JERUSALEM -- Oren Most knew he had a hot product when the salesmen caught a little old lady hiring a blind man to butt his way to the front of the line.
She had paid the fellow $100 to buy her a mobile telephone, said Mr. Most.
She wasn't the most insistent customer. After Mr. Most's company, Cellcom, opened its stores for business in late December, unruly crowds clamored to buy the phones.
One impatient customer barged in and threatened to blow up the store with a grenade, said Mr. Most, vice president of marketing and sales.
"We couldn't take any risk. We sold him a phone, and the police took him away to jail," he said.
The would-be bomber's first call -- presumably to his lawyer -- on his new phone was cheap.
Cellcom claims to offer the cheapest air time for mobile telephones in the world, about 2 1/2 cents per minute.
That helped create a stampede of 70,000 new subscribers in Cellcom's first three months.
But it explains only part of Israel's mobile-phone craze.
This country is taking to mobile phones the way it would to bagels if good bagels ever came to Israel.
The phones are not new, but a sudden whiff of competition and consumerism has sent the market soaring -- even though the price for the telephones starts at about $500 each and goes above $1,500.
It has become common to see distracted people barking business deals into phones while wandering along the street.
And the tingle of a ringing phone in a restaurant sends a dozen diners digging through coats and handbags to see if the call is for them.
The grand dame of Israeli mobile phones, called Pelephone (in Hebrew it means Magic Phone) has been around for a decade.
It has rates eight times higher than Cellcom and a monthly fee where Cellcom has none.
But Pelephone has doubled the number of its subscribers in one year.
"Israelis like gadgets," said Paul Weissbach, assistant to the general manager for operations at Pelephone.
"And there is a certain amount of 'me-too.' If you have one, I want one, too."
"Sometimes you see people who you know don't have money, but they have a phone," said David Hidana, 25, a waiter who has seen the growing profusion of phones at his sidewalk cafe on Jerusalem's main pedestrian mall.
"It's for show."
There is a precedent for this behavior. In the 1980s, Israelis discovered videocassette recorders, and what seemed like the entire population bought them.
"The Japanese thought there were 40 million Israelis, we were buying so many of their VCRs," Mr. Most recalled.
"We're Israelis. We want everything," laughed Amos Luzon, 35, an insurance company owner, as he sat at a cafe with his mobile phone.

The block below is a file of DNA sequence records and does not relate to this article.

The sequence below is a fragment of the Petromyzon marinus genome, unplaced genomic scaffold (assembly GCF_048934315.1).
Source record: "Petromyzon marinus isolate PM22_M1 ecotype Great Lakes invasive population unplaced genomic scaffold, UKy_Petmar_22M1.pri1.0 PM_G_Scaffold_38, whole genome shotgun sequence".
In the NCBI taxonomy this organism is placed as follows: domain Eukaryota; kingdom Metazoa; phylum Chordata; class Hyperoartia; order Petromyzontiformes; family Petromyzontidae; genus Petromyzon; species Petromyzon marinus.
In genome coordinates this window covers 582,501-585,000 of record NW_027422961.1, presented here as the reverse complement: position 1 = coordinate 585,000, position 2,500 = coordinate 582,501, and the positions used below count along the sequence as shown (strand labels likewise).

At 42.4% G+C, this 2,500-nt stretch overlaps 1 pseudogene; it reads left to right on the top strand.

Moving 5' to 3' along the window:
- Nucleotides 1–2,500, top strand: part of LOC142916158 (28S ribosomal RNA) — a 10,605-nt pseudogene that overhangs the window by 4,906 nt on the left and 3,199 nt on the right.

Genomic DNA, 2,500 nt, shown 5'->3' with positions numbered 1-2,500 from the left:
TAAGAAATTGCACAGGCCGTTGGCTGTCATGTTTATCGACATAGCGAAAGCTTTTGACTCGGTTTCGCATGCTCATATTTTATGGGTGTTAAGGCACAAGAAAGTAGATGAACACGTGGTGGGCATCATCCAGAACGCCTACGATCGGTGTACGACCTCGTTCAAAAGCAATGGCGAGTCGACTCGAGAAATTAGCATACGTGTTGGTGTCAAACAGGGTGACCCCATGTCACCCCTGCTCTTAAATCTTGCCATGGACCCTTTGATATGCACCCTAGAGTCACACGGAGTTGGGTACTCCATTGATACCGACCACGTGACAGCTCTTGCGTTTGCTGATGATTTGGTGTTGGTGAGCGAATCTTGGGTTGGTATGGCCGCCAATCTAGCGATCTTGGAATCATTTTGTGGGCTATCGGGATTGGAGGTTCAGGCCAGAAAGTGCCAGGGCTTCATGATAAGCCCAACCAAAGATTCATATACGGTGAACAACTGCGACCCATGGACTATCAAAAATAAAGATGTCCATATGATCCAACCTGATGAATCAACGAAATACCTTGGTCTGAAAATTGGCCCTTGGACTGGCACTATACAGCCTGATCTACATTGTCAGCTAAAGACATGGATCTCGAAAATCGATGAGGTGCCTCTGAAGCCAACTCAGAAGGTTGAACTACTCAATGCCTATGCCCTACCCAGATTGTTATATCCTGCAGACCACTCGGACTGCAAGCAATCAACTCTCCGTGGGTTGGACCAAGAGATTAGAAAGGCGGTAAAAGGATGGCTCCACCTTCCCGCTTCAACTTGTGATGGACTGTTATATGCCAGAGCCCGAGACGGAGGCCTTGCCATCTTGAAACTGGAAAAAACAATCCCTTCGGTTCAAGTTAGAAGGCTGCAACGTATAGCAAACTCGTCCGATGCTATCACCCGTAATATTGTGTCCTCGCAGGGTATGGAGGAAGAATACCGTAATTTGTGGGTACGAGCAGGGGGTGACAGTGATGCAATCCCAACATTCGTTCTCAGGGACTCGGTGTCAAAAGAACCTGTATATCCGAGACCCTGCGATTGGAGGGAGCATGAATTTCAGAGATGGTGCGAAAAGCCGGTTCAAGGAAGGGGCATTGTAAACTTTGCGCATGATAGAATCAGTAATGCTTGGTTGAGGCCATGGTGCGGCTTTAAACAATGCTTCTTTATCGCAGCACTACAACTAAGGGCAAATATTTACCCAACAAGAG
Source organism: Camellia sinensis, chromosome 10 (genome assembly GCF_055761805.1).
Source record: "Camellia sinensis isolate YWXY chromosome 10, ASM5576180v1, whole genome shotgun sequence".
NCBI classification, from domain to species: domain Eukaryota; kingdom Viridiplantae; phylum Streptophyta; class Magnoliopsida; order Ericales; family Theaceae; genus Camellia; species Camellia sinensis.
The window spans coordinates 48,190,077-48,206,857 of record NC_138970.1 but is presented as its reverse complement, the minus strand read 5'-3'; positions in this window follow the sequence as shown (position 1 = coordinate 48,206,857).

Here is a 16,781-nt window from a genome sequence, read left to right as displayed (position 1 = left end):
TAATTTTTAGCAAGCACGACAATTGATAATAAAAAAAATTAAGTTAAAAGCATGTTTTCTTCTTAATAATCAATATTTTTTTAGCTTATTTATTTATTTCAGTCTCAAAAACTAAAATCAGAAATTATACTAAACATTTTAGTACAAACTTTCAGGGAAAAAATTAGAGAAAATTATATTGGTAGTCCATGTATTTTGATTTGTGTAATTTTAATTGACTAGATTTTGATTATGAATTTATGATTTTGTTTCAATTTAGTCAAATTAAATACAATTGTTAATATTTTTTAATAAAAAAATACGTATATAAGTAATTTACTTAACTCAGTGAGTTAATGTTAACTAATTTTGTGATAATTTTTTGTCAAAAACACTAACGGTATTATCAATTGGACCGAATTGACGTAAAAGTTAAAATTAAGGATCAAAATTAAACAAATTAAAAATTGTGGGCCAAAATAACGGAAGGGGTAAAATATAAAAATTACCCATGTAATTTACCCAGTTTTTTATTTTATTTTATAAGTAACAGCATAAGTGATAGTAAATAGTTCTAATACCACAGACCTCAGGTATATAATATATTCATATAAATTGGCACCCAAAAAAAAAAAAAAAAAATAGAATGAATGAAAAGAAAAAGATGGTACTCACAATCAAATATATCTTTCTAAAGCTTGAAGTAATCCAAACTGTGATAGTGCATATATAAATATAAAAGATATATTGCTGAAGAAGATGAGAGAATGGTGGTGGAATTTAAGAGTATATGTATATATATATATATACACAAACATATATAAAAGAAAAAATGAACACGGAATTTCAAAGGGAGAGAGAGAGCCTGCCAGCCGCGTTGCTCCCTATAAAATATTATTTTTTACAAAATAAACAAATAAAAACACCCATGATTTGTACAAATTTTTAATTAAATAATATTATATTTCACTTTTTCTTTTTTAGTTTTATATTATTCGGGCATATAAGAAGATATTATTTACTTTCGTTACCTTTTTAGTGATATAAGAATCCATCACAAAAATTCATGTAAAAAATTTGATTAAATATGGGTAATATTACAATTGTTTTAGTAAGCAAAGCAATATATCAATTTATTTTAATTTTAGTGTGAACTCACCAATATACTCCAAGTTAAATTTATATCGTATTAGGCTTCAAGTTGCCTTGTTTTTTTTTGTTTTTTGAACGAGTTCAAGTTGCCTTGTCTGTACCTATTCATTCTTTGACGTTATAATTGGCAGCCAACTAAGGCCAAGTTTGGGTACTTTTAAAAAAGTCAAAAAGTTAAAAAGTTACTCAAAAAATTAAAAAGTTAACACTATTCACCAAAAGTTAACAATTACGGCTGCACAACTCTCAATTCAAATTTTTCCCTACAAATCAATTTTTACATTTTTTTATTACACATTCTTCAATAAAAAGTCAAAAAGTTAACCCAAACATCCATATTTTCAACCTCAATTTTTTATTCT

It rang insistently as he sipped a cappuccino.
"Having this phone saves me two hours of work," he said. "I use it 80 percent for work.
"Of course, when I talk to my wife, that's work, too."
And Israelis talk. A lot.
According to Mr. Weissbach, Americans use mobile phones an average of about 150 minutes a month.
The average Israeli use is almost four times that -- 560 minutes a month, he said.
"It's our nature," said Mr. Most.
That is great for the companies that sell air time. But it does bring some social concerns.
The Israeli army, for example, found soldiers carrying mobile phones on duty.
They made calls to order pizza while on patrol.
They called their girlfriends.
They called home with gripes about army life, and their mothers promptly called their sons' commanders to complain.
The army banned mobile phones from the front lines.
On the roads, the mobile phones have produced a crop of one-handed drivers, as users get behind the wheel and chat.
A law prohibits talking on hand-held mobile phones while driving. But there's no penalty, and that law goes ignored almost as often as the one banning honking for anything but an emergency.
The police sometimes do try to enforce a law that prohibits driving without two hands on the steering wheel.
That carries a $13 fine.
The police want to boost it to $85, but the Israeli parliament felt an increase to $45 was more prudent.
"Israelis speak with their hands. If they are saying something they don't like, they move their hands around a lot.
"That's dangerous in a car," said Udi Efrat, chief of the transportation division of the Israeli police.
"Israeli drivers are dangerous enough without phones," agreed Odeyn Bugayi, 24, who works in a health food store and often talks to her boss on his mobile phone.
"I've seen people on the highway driving zigzag. They're disconnected with the world," she said.
"They don't look at anything because they are talking on the phone."
Mr. Most's enthusiasm for his product is undimmed. He has answers to every problem.
Driving? Use an adapter that serves as a speaker-phone to free both hands for driving, he says.
Dialing? Use the one-button, speed-dial function, he says.
Dining? Buy the model that vibrates, instead of rings.
In the movies? Turn it off, but only after forwarding calls to Cellcom's electronic answering system, he urges.
"Our motto is 'Cellcom Speaks to Everyone.' This is coming to be part of the day-to-day life of every Israeli person," says Mr. Most.
Already there are more than 200,000 mobile phones in Israel.
Cellcom and Pelephone predict a joint market of more than 1 million users in a country of just over 5 million men, women and children.
"My 14-year-old daughter asked me for her own phone the other day," said Mr. Most.
"Already, I know people who don't let their teen-age kids go out without one, just in case they need to call someone."